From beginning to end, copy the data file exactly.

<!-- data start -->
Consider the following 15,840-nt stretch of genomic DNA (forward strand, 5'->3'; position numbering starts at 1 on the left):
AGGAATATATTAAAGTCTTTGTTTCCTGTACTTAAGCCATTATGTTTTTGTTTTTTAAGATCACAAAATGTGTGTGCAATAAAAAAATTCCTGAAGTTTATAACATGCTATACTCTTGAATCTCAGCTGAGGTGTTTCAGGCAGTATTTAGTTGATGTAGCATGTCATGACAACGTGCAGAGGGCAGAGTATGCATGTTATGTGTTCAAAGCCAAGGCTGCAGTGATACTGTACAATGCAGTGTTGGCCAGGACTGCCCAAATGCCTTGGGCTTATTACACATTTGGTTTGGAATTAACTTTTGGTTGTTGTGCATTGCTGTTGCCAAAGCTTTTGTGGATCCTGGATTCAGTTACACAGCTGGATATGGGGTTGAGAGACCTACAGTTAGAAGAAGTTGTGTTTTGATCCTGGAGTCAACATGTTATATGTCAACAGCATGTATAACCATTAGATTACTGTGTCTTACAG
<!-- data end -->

Consider the following 15,840-nt stretch of genomic DNA (forward strand, 5'->3'; position numbering starts at 1 on the left):
AGGAATATATTAAAGTCTTTGTTTCCTGTACTTAAGCCATTATGTTTTTGTTTTTTAAGATCACAAAATGTGTGTGCAATAAAAAAATTCCTGAAGTTTATAACATGCTATACTCTTGAATCTCAGCTGAGGTGTTTCAGGCAGTATTTAGTTGATGTAGCATGTCATGACAACGTGCAGAGGGCAGAGTATGCATGTTATGTGTTCAAAGCCAAGGCTGCAGTGATACTGTACAATGCAGTGTTGGCCAGGACTGCCCAAATGCCTTGGGCTTATTACACATTTGGTTTGGAATTAACTTTTGGTTGTTGTGCATTGCTGTTGCCAAAGCTTTTGTGGATCCTGGATTCAGTTACACAGCTGGATATGGGGTTGAGAGACCTACAGTTAGAAGAAGTTGTGTTTTGATCCTGGAGTCAACATGTTATATGTCAACAGCATGTATAACCATTAGATTACTGTGTCTTACAG